Chef April Barney might be the busiest chef in Dallas. Her primary staff includes students at Skyline High School, but her clientele in the evening and on weekends can vary, depending on which local chef has swooped her up to help with an event. During the summer she helped orchestrate the kitchen madness at Fork Fight in Trinity Groves, in addition to any other culinary event, plus a pop-up dinner at Ten Bells Tavern.
Now that school is back in session she'll lead her students through a culinary program that will teach them essential elements of running a kitchen -- from inventory management, POS system, to plating food -- in hopes of preparing them for a job after school.
As part of the curriculum, Barney and her students run the Skyline Raider Café, which is a full-service restaurant on campus that is open to the public. Here's our chat about the cafe, the on-campus garden, how to fix a cut with super glue and many other fascinating things.
Can anyone eat at the Skyline Raider Cafe? We're open two days a week and anyone can go. But, we spend the first six weeks of school getting ready. The kids are learning everything from the menu, POS system, prep list, inventory, and they're getting their certifications. Then, in October we'll open two days a week and anyone can come from 11 am to 1 pm. We have a pretty extensive menu and average about 85 covers a day.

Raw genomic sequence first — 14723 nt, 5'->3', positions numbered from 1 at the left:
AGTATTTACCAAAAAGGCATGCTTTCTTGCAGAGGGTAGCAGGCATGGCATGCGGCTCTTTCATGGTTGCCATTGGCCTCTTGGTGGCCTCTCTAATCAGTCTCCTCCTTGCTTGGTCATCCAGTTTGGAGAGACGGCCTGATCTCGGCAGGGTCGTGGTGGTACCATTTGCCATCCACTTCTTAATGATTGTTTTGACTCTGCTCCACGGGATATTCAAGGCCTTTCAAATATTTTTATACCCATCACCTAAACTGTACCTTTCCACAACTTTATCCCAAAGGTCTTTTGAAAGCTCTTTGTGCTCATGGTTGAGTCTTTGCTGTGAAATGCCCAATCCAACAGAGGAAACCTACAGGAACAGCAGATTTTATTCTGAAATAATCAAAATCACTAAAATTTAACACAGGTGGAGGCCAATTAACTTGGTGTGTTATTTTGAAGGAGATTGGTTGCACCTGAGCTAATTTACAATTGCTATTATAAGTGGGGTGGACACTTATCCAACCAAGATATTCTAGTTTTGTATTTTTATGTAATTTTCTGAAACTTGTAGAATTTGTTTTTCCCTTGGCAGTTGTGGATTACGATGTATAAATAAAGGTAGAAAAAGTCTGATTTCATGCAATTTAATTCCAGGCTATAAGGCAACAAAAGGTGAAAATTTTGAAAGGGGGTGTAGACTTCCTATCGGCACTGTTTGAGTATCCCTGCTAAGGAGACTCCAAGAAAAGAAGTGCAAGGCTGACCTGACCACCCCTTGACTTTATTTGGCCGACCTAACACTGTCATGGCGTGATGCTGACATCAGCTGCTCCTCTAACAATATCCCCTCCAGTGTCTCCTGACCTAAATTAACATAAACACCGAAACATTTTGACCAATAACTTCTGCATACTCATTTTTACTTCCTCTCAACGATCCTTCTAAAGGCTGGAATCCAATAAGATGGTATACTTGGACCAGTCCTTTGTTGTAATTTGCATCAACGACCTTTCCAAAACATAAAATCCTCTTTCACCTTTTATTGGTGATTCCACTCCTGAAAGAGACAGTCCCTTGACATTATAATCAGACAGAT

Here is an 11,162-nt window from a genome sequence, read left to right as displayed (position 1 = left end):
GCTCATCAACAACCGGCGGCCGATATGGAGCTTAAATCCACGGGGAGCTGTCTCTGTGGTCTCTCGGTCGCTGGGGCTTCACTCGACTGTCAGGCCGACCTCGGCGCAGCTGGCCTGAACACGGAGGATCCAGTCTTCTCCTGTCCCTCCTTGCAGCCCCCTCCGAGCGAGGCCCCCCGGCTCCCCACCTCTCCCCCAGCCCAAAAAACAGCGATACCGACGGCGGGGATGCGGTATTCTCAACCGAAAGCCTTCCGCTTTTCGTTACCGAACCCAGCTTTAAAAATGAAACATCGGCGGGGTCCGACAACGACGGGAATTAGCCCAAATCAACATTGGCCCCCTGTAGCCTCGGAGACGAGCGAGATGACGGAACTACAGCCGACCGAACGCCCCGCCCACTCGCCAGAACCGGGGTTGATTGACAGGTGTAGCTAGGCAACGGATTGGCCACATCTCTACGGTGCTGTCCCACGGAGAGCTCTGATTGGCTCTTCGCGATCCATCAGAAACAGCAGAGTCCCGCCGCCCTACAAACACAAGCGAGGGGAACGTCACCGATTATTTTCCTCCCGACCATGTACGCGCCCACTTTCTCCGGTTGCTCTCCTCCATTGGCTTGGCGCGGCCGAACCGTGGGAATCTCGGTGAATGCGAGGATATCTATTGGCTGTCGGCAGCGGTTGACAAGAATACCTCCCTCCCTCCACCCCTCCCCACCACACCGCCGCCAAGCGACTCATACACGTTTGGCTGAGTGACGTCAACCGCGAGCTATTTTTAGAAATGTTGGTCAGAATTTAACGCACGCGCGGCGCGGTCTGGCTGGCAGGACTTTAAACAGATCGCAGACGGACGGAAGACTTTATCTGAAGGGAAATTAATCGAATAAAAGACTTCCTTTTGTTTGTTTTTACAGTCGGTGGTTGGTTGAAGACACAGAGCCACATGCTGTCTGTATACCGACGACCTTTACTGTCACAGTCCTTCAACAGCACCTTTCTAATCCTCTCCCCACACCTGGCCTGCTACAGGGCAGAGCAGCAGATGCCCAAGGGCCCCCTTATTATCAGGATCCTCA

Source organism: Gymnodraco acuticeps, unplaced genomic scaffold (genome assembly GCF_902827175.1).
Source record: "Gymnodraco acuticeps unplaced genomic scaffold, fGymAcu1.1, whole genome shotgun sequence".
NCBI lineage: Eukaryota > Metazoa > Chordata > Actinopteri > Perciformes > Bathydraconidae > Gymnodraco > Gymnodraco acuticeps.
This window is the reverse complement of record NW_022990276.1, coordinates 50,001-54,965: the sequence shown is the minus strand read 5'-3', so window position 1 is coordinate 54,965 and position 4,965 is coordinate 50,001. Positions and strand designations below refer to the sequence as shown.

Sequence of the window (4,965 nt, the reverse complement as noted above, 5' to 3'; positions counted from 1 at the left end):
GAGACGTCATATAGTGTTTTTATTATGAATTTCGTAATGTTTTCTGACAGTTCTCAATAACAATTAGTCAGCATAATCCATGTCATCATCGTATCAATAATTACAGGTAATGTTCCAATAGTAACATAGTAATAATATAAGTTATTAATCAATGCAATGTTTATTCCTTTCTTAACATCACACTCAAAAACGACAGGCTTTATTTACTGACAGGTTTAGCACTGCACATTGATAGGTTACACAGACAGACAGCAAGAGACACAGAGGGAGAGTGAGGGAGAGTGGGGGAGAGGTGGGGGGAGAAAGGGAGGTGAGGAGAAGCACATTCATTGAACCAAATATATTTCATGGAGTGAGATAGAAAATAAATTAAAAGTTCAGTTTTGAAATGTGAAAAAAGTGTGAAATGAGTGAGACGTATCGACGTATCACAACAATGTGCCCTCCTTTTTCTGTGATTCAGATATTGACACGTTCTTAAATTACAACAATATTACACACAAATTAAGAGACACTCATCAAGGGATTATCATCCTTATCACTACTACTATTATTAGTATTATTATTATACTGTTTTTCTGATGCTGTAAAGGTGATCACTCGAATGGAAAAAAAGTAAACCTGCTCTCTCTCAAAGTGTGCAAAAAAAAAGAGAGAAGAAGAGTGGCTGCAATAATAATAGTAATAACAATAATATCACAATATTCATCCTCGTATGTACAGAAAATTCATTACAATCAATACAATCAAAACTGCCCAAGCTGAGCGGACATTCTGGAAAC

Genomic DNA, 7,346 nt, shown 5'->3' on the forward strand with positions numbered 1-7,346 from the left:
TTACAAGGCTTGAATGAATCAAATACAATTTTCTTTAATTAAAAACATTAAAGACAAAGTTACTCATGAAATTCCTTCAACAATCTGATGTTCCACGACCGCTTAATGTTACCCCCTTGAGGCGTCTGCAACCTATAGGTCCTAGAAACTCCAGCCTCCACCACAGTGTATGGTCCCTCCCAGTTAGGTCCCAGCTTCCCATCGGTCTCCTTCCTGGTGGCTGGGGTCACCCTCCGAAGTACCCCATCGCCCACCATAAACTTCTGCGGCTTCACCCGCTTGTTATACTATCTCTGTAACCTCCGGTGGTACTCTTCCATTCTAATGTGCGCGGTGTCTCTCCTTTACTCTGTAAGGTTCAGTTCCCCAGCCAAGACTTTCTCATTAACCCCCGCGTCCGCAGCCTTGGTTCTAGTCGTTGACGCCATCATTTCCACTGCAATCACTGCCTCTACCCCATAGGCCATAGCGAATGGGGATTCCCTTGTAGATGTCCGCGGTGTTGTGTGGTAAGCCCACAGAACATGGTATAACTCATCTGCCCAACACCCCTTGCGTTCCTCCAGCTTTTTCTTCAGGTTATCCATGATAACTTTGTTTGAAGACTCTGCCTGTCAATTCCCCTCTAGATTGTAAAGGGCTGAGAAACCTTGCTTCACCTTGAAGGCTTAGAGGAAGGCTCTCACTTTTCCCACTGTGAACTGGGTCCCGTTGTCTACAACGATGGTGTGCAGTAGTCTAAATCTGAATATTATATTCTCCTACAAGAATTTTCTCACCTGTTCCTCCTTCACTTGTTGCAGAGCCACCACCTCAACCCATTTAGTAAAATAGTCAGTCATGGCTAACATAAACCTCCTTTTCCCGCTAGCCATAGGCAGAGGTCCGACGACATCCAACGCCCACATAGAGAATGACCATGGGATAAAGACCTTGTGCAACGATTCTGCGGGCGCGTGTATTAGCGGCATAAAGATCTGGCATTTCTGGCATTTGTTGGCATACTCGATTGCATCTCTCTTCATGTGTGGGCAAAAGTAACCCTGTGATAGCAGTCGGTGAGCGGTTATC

Can students eat there? No, because we can't compete with the cafeteria, but we get a lot of the staff and faculty. Teachers only get a 30-minute lunch, so they will often email their orders and I have a student that sits in front of a laptop and just writes down orders and runs them.
Where can we find a menu? On Facebook at Skyline Raider Café.
Are you able to use any vegetables you harvest in the school garden? Yes, and it actually helps us a lot with budgeting because we're only open two days a week and so the gardens plots are perfect.
So the kids also learn about gardening? Yes, definitely. I've also been partnering with the school's horticulture program to work on some sustainability projects. This past year we only grew a little bit because it was our first year, but we have another plot this year and so I think it'll really take off.
This summer I spent a week at the World Hunger Relief Farm in Waco to learn some of their farming innovations to bring back up here to campus. We're going to starting doing a worm-composting bin for our waste.